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Oct 30, 2020 - 5:55:32 PM
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2632 posts since 9/18/2010

I know much more about resonator banjos than open back banjos, and so I've been sitting at the computer trying to learn some things about this banjo.
I have in my temporary possession a minstrel banjo stamped "W Boucher Jr Baltimore" on the back of the neck. I've been able to find pictures of very similar banjos but so far I haven't been able to find any indication of market value for these things. Apparently, they are in museums and are very rare. This one was recently inherited by it's current owner and I'm trying to give him some idea of it's value.
Condition is very good with plenty of normal wear, pegs are mostly if not all replacements, all but one tension wing nut are replaced (square nuts), a couple or repairable rim cracks, good quality skin head in place. Any help will be appreciated!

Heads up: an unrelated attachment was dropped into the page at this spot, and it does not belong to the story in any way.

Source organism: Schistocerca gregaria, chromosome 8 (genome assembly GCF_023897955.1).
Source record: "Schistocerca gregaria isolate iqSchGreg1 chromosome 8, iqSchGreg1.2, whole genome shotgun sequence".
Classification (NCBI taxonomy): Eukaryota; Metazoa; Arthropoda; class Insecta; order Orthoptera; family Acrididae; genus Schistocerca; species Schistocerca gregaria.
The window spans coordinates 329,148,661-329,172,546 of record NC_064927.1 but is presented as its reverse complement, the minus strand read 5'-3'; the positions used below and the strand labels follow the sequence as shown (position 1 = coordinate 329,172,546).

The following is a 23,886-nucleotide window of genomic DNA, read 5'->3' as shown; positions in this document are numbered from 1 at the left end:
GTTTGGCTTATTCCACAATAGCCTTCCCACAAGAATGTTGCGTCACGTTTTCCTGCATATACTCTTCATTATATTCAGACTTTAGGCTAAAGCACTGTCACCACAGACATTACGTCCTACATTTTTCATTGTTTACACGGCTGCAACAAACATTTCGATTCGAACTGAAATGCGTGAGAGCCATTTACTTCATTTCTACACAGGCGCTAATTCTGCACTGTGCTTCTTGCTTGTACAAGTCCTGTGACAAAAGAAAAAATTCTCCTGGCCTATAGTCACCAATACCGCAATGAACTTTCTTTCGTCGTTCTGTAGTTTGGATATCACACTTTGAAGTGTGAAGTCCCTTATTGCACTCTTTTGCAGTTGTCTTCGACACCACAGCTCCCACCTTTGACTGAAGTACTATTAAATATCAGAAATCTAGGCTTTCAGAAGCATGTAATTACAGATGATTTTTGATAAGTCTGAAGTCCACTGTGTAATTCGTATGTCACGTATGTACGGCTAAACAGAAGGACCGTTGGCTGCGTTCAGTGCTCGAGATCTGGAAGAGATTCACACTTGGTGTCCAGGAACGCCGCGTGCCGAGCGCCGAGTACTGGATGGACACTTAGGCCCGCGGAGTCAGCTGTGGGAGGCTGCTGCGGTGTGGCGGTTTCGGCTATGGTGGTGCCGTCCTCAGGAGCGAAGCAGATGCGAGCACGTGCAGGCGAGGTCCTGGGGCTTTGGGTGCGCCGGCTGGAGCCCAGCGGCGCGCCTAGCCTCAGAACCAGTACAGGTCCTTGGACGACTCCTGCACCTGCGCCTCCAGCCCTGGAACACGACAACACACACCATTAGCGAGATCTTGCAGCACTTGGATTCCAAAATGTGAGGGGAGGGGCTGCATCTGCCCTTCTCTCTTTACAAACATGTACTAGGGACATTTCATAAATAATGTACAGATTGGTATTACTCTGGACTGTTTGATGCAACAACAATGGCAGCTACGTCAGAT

Oct 30, 2020 - 6:56:48 PM

1151 posts since 5/19/2018

As always, if possible, please post photos. Especially of the peg head and the stamp.

If it’s the real deal, it is an important instrument.

Oct 30, 2020 - 7:08:15 PM

2632 posts since 9/18/2010

I can get some snapshots in a little while. It is the real deal, it's been hanging on a wall...

Oct 30, 2020 - 7:21:33 PM

bubbalouie

Canada

14394 posts since 9/27/2007

They're on your homepage but not here.

Click for Large Version

Oct 30, 2020 - 7:41:06 PM
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2632 posts since 9/18/2010

A few pics. Before I let this thing go home I'll take some real photos, rather than snapshots just lying on the couch with regular home lighting.






 

Oct 30, 2020 - 7:57:24 PM

cevant

USA

65 posts since 2/5/2020
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Wow!

Oct 30, 2020 - 7:58:32 PM
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csacwp

USA

2725 posts since 1/15/2014